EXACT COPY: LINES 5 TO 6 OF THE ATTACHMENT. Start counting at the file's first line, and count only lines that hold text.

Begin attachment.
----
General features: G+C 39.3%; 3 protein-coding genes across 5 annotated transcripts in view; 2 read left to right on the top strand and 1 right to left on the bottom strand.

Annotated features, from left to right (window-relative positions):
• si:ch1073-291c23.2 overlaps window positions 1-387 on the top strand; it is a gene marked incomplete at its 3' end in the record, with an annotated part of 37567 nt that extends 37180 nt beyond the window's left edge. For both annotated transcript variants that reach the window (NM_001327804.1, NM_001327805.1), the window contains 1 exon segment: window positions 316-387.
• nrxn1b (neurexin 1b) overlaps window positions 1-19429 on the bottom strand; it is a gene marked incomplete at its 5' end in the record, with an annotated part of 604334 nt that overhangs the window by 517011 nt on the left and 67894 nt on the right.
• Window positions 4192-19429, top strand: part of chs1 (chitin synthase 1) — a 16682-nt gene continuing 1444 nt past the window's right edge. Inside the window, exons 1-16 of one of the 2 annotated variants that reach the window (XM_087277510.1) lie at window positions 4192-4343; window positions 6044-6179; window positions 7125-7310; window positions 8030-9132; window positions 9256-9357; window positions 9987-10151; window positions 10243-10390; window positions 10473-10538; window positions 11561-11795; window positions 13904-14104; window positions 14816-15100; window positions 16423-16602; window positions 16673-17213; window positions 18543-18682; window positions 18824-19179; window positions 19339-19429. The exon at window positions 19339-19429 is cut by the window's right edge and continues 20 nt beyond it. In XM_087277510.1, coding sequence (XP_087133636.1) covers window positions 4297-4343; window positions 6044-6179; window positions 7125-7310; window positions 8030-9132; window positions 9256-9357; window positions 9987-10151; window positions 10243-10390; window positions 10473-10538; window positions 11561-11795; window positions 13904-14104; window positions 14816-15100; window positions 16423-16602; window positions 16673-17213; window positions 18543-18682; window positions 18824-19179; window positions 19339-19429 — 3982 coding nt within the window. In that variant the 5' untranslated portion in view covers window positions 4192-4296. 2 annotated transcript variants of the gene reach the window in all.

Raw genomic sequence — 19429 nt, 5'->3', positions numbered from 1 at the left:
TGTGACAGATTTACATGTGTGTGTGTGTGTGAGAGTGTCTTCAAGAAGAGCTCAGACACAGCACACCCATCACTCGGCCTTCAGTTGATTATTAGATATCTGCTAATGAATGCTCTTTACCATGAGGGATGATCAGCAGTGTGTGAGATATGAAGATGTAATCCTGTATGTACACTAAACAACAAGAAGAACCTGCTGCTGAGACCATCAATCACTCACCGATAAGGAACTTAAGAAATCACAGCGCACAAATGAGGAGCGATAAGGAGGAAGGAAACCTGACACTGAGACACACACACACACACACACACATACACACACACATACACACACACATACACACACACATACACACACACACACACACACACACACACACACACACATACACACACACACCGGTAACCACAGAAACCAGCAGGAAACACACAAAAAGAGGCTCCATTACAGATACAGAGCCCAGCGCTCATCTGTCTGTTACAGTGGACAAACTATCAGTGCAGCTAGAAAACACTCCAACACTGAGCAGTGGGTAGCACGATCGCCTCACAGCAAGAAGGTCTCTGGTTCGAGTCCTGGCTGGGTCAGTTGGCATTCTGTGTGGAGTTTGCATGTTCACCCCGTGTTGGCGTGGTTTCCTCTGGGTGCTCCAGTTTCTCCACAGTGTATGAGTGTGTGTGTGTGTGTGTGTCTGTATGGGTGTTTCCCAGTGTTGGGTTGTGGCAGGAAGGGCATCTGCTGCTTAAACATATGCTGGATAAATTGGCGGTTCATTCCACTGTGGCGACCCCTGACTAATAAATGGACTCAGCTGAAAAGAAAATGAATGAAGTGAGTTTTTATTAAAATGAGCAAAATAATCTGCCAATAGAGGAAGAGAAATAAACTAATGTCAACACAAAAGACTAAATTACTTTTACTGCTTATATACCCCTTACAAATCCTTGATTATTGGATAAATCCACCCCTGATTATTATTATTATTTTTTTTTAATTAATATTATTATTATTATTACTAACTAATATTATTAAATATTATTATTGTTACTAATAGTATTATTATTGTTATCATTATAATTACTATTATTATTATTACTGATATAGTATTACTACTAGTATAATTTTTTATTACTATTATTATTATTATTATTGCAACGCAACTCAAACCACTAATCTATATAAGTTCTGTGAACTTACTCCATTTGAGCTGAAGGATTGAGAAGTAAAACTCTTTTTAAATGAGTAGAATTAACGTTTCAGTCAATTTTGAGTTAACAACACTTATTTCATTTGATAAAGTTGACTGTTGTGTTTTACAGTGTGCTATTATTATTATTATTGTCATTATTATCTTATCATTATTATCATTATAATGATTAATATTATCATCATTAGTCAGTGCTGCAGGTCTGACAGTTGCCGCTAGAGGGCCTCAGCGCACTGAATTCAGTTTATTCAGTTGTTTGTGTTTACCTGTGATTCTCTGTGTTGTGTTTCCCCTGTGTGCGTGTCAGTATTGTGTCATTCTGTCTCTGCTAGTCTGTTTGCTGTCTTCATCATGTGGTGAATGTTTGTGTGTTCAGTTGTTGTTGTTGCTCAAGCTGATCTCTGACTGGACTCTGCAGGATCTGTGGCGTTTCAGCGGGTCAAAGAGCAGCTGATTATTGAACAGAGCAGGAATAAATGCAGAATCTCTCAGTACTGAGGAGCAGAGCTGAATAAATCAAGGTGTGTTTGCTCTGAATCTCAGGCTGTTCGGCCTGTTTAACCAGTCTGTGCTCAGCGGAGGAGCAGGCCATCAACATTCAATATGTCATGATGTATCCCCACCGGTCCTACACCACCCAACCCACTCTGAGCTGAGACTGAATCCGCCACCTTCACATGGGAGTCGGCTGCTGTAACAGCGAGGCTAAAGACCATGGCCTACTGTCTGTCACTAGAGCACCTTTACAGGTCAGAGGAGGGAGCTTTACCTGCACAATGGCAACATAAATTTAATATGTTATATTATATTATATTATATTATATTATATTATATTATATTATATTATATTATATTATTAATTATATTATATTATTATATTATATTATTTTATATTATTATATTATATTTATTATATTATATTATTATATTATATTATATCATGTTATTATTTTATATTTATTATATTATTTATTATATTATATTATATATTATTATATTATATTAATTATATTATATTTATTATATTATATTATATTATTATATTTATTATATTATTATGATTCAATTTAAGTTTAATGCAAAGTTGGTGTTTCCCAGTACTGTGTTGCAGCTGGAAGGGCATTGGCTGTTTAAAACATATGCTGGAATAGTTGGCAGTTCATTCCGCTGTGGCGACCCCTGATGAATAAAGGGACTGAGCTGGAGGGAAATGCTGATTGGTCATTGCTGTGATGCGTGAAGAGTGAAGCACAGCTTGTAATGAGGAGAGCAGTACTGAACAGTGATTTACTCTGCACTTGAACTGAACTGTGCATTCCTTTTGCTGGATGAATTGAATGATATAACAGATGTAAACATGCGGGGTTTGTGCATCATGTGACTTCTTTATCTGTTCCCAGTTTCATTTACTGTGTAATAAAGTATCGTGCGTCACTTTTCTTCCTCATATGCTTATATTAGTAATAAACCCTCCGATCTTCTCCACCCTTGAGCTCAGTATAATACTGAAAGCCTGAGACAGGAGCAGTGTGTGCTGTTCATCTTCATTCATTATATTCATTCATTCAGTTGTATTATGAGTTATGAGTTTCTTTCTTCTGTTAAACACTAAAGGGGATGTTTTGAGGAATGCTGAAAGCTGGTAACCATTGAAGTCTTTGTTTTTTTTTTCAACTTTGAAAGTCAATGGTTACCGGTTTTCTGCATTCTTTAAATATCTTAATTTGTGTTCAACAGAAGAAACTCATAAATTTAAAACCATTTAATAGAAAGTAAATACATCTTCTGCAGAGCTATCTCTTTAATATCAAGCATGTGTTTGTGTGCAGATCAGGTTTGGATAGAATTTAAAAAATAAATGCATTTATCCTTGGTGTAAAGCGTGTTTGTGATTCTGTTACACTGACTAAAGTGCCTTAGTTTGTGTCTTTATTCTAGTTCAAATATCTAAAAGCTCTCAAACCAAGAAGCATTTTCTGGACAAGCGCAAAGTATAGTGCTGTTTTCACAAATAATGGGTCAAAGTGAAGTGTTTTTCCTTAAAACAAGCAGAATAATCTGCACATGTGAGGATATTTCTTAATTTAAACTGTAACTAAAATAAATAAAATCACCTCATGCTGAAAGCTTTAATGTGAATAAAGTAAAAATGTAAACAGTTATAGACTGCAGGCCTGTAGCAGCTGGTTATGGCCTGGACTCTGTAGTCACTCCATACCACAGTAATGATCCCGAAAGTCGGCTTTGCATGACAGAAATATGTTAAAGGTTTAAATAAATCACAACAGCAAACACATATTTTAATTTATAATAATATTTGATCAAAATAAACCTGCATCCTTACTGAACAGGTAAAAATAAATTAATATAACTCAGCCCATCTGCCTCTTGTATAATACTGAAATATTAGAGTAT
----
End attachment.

• Window positions 4192-19429, top strand: part of chs1 (chitin synthase 1) — a 16682-nt gene continuing 1444 nt past the window's right edge. Inside the window, exons 1-16 of one of the 2 annotated variants that reach the window (XM_087277510.1) lie at window positions 4192-4343; window positions 6044-6179; window positions 7125-7310; window positions 8030-9132; window positions 9256-9357; window positions 9987-10151; window positions 10243-10390; window positions 10473-10538; window positions 11561-11795; window positions 13904-14104; window positions 14816-15100; window positions 16423-16602; window positions 16673-17213; window positions 18543-18682; window positions 18824-19179; window positions 19339-19429. The exon at window positions 19339-19429 is cut by the window's right edge and continues 20 nt beyond it. In XM_087277510.1, coding sequence (XP_087133636.1) covers window positions 4297-4343; window positions 6044-6179; window positions 7125-7310; window positions 8030-9132; window positions 9256-9357; window positions 9987-10151; window positions 10243-10390; window positions 10473-10538; window positions 11561-11795; window positions 13904-14104; window positions 14816-15100; window positions 16423-16602; window positions 16673-17213; window positions 18543-18682; window positions 18824-19179; window positions 19339-19429 — 3982 coding nt within the window. In that variant the 5' untranslated portion in view covers window positions 4192-4296. 2 annotated transcript variants of the gene reach the window in all.

Raw genomic sequence — 19429 nt, 5'->3', positions numbered from 1 at the left: